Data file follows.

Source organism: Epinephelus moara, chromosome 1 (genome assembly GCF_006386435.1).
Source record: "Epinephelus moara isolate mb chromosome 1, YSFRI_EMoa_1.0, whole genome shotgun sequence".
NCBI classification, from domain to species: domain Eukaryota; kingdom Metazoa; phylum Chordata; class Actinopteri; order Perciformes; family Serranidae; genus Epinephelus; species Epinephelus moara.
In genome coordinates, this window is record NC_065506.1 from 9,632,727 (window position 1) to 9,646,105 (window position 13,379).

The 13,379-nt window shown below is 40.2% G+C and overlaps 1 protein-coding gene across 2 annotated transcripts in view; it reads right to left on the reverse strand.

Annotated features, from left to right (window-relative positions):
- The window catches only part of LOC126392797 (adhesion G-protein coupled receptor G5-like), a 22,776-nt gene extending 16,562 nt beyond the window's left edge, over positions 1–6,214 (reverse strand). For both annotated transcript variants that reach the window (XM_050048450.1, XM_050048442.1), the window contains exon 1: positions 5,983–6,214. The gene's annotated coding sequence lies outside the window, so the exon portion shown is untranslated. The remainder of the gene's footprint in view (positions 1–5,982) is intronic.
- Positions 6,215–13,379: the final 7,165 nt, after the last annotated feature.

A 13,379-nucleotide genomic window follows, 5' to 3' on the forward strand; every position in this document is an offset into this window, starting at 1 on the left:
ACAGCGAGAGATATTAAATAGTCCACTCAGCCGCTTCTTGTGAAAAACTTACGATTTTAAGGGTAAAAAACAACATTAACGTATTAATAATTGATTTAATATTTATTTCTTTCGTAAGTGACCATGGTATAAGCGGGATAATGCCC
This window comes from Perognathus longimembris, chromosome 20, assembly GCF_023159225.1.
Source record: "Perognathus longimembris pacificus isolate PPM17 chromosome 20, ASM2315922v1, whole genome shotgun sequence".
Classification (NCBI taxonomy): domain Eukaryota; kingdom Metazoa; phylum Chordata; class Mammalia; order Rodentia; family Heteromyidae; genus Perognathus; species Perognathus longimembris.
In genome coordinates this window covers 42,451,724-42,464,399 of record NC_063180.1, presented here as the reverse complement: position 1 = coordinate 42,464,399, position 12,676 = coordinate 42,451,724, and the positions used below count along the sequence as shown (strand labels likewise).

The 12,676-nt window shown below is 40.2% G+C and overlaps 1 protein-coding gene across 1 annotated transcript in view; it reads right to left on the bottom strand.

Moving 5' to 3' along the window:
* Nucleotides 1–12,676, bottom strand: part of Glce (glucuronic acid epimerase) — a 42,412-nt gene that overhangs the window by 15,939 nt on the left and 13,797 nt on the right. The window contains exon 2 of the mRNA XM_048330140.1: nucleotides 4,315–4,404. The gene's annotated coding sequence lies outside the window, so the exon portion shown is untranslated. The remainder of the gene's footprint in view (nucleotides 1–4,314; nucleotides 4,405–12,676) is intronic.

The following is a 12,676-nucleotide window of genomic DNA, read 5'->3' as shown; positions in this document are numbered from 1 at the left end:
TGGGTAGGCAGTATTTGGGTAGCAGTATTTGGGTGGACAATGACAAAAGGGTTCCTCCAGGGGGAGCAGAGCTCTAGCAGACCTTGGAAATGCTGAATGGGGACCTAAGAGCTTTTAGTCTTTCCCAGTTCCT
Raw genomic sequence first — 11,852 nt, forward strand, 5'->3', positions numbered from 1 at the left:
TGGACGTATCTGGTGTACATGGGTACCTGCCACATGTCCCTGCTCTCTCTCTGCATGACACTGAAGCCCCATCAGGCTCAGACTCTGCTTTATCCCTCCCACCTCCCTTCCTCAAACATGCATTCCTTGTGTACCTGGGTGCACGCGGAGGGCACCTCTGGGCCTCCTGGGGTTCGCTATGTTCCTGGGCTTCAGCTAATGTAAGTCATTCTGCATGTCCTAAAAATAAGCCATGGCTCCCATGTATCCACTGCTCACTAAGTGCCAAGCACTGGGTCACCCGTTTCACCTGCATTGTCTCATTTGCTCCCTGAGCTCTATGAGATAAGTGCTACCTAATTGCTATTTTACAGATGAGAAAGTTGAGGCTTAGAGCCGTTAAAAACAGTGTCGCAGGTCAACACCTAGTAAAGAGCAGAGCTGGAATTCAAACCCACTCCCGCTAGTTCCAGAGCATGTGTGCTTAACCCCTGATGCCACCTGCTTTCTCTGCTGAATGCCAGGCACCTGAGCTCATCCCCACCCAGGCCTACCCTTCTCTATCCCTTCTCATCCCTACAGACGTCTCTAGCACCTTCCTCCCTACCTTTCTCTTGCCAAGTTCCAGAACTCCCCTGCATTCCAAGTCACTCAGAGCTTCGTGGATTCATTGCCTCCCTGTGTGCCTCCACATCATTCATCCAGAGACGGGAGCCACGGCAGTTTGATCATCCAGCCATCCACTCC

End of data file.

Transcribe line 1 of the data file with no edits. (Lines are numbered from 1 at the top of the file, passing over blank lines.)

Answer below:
Source organism: Epinephelus moara, chromosome 1 (genome assembly GCF_006386435.1).